We tested the individual dyes, in clinically relevant concentrations, and their combination for cell toxicity. The dyes were dissolved in PBS as well as in PBS containing PEG at 4% (w/w). Toxicity was assessed in cell culture on the human retinal pigment epithelium (RPE) cell line ARPE-19. Incubation times of 5 and of 30 minutes were chosen. These times bracket the realistically achievable contact times in the hands of experienced and of less experienced surgeons. Cell viability was measured using the WST-1 assay, which measures intracellular dehydrogenase activity. This assay is similar to the MTT assay but has the advantage that the colored product is soluble, thus avoiding additional washing and addition of solubilizing agents. 
Methods
Dye Solutions
Dyes were prepared for the Dutch Ophthalmic Research Center (Zuidland, The Netherlands) and provided by the Netherlands Institute for Investigative Ocular Surgery (Rotterdam, The Netherlands) and are listed in Table 1. A total of 13 dye preparations were tested. The average molecular weight of the PEG used in the preparations was 3350, and its concentration was 4% (w/w). 
Table 1.
 
List of Solutions Tested
Table 1.
 
List of Solutions Tested
Abbreviation Solution Description*
TB0.15 TB 0.15%
TB0.25 TB 0.25%
BBG0.025 BBG 0.025%
BB0.05 BBG 0.05%
Monoblue MonoBlue TB 0.25% (Arcadophta; 9423054)
Brilliant Peel Brilliant Peel, BBG 0.025% (Fluoron; BP130809)
MembraneBlue MembraneBlue TB 0.15% (DORC; 31508)
BBG0.025PEG BBG 0.025% + PEG-3350 4%†
BBG0.05PEG BBG 0.05% + PEG-3350 4%
TB0.15PEG TB 0.15% + PEG-3350 4%
TB0.25PEG TB 0.25% + PEG-3350 4%
TB0.15BBG0.025PEG TB 0.15% + BBG 0.025% + PEG-3350 4%†
TB0.25BBG0.025PEG TB 0.25% + BBG 0.025% + PEG-3350 4%
PBSPEG PBS with PEG-3350 4%
PBS PBS
The buffer PBSPEG was the buffer used for preparing the dye solutions containing PEG, and the buffer PBS was used for preparing the remaining solutions. 
Cell Culture
ARPE-19 cells were obtained from ATCC (cell line CRL-2302; ATCC, LGC Standards GmbH, Wesel, Germany) and grown in Dulbecco's modified Eagle's medium (DEME) -F12 medium with 10% fetal bovine serum at 37°C and 5% CO2). 
Cell Toxicity Assay
All dyes were tested for acute toxicity in ARPE cells using the WST-1 assay (Roche, CITY, COUNTRY). The WST-1 assay produces a red, water-soluble dye from the formazan precursor by mitochondrial dehydrogenases. It thus resembles the MTT assay but does not require additional washing steps and dissolution of the dye. 
For the WST-1 assay, cells were seeded in 96-well plates (20,000 cells per well) and grown for 2 days. The medium was removed by suction, and 50 μL of each dye solution (warmed to 37°C) was added to the wells. After 5 or 30 minutes incubation at 37°C in the incubator, the dye solutions were removed by suction, each well was washed 3 times with PBS, and 100 μL of WST-1 (Roche), diluted in growth medium 1:10, was added to each well. After incubation for 90 minutes at 37°C, the absorbance of the plate was measured at 450 nm in a plate reader (MR5000; Dynatech, CITY, COUNTRY). It was verified that the increase in absorbance for the period of 90 minutes was linear with time, and that the absorbance after 90 minutes is thus a correct representation of the cellular enzyme activity. It was also ensured, by reading plates that have been washed, but to which no WST-1 was added, that any possibly remaining dye did not lead to any increased absorbance at 450 nm. Optically, no dye was visible on the washed plates. 
Cells were incubated with the dyes for 5 or for 30 minutes to determine the influence of the incubation time. Five minutes is the maximum incubation time when the removal of the ILM is executed by an experienced ophthalmologist, and 30 minutes is beyond the time that is conceivable for this surgical procedure.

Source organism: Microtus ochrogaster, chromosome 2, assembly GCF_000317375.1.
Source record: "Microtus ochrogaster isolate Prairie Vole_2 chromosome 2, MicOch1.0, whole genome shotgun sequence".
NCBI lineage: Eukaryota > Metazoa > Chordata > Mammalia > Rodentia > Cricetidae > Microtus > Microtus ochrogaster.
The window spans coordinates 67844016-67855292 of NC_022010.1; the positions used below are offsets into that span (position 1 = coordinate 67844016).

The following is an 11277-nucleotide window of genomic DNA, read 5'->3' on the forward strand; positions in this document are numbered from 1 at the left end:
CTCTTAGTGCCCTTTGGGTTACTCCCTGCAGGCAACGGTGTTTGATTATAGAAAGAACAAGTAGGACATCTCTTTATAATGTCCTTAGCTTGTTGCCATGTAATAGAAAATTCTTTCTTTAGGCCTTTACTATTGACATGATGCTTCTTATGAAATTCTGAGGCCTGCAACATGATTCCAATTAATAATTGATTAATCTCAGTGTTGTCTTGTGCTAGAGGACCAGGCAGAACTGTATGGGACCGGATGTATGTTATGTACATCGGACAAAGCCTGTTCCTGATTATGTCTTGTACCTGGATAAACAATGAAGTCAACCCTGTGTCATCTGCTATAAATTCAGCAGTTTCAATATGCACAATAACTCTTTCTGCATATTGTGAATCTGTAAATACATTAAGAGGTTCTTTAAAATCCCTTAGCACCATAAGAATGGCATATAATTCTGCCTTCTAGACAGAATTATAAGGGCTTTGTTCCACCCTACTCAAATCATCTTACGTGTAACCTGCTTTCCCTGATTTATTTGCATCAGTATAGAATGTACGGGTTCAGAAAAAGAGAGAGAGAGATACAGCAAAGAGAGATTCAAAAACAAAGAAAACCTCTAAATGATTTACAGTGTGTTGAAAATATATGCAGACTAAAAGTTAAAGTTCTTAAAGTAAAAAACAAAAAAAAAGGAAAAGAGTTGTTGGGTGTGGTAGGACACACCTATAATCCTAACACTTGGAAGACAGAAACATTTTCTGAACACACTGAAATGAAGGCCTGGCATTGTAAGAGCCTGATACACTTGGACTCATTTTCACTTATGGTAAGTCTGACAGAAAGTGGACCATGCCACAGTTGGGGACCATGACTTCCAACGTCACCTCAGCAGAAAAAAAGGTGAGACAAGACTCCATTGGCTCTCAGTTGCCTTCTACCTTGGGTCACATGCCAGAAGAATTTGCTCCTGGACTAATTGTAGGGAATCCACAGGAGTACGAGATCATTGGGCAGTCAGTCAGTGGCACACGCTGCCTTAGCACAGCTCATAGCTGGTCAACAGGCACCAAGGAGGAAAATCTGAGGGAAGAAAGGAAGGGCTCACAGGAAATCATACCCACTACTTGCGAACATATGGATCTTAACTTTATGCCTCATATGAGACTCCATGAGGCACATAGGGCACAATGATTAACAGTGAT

For each sample on each plate, 12 or 18 wells were used, and the results were averaged. Three or four independent measurements on different days for each dye solution were performed. The value for the cell viability is the average of the independent measurements. 
As control, the absorbance of the WST-1 assay of cells incubated with buffer (PBS with PEG for the dye solutions with PEG, and PBS without PEG for the other dye solutions including the commercial preparations) was used. 
The results are expressed as the fraction of cells that are viable. A 95% confidence interval was used for statistical evaluation. The 95% confidence interval for cells incubated with the appropriate buffer (PBSPEG or PBS), which was set to 100%, was between 4% and 9% for repetitive experiments. The values for cell survival and confidence intervals for 5 and 30 minutes of incubation are found in Figure 1. The cell viability and the 95% confidence interval after an incubation time of 30 minutes are also given in Table 2
Figure 1.
 
Cell viability of ARPE cells after incubation with the different dye preparations listed in Table 1 for 5 minutes (black bars) and 30 minutes (gray bars). Error bars pertain to the confidence interval of 95%. The 100% control pertains to the corresponding buffer without dye. Values that are statistically different between 5 and 30 minutes incubation time (at P ≤ 0.05) are indicated with an asterisk. Cell survival statistically significant (at P ≤ 0.05) from the buffer control are indicated with “+” for 5 minutes incubation time and with “∼” for 30 minutes incubation time.
Figure 1.
 
Cell viability of ARPE cells after incubation with the different dye preparations listed in Table 1 for 5 minutes (black bars) and 30 minutes (gray bars). Error bars pertain to the confidence interval of 95%. The 100% control pertains to the corresponding buffer without dye. Values that are statistically different between 5 and 30 minutes incubation time (at P ≤ 0.05) are indicated with an asterisk. Cell survival statistically significant (at P ≤ 0.05) from the buffer control are indicated with “+” for 5 minutes incubation time and with “∼” for 30 minutes incubation time.
Table 2.
 
Cell Viabilities after an Incubation Time of 30 Minutes and P Values of Two-Sample t-Tests of Solutions Tested
Table 2.
 
Cell Viabilities after an Incubation Time of 30 Minutes and P Values of Two-Sample t-Tests of Solutions Tested